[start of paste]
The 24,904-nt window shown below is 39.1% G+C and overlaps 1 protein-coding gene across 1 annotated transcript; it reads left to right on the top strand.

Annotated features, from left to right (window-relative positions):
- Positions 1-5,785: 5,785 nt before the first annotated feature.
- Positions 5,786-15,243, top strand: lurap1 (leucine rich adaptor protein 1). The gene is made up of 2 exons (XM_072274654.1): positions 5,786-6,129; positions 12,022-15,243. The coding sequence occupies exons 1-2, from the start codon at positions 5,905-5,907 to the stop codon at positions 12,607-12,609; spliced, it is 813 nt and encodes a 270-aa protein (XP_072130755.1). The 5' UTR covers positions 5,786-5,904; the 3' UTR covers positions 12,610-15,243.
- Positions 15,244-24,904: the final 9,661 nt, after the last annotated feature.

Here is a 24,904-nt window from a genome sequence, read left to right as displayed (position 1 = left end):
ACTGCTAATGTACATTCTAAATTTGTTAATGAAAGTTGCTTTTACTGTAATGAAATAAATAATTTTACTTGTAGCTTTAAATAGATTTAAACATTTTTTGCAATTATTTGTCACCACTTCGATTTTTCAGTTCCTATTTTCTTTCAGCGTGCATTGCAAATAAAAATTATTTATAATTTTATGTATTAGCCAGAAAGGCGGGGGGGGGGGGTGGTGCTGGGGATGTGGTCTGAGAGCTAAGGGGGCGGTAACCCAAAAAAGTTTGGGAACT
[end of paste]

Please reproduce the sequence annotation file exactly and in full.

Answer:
The 24,904-nt window shown below is 39.1% G+C and overlaps 1 protein-coding gene across 1 annotated transcript; it reads left to right on the top strand.

Annotated features, from left to right (window-relative positions):
- Positions 1-5,785: 5,785 nt before the first annotated feature.
- Positions 5,786-15,243, top strand: lurap1 (leucine rich adaptor protein 1). The gene is made up of 2 exons (XM_072274654.1): positions 5,786-6,129; positions 12,022-15,243. The coding sequence occupies exons 1-2, from the start codon at positions 5,905-5,907 to the stop codon at positions 12,607-12,609; spliced, it is 813 nt and encodes a 270-aa protein (XP_072130755.1). The 5' UTR covers positions 5,786-5,904; the 3' UTR covers positions 12,610-15,243.
- Positions 15,244-24,904: the final 9,661 nt, after the last annotated feature.

Here is a 24,904-nt window from a genome sequence, read left to right as displayed (position 1 = left end):
ACTGCTAATGTACATTCTAAATTTGTTAATGAAAGTTGCTTTTACTGTAATGAAATAAATAATTTTACTTGTAGCTTTAAATAGATTTAAACATTTTTTGCAATTATTTGTCACCACTTCGATTTTTCAGTTCCTATTTTCTTTCAGCGTGCATTGCAAATAAAAATTATTTATAATTTTATGTATTAGCCAGAAAGGCGGGGGGGGGGGGTGGTGCTGGGGATGTGGTCTGAGAGCTAAGGGGGCGGTAACCCAAAAAAGTTTGGGAACT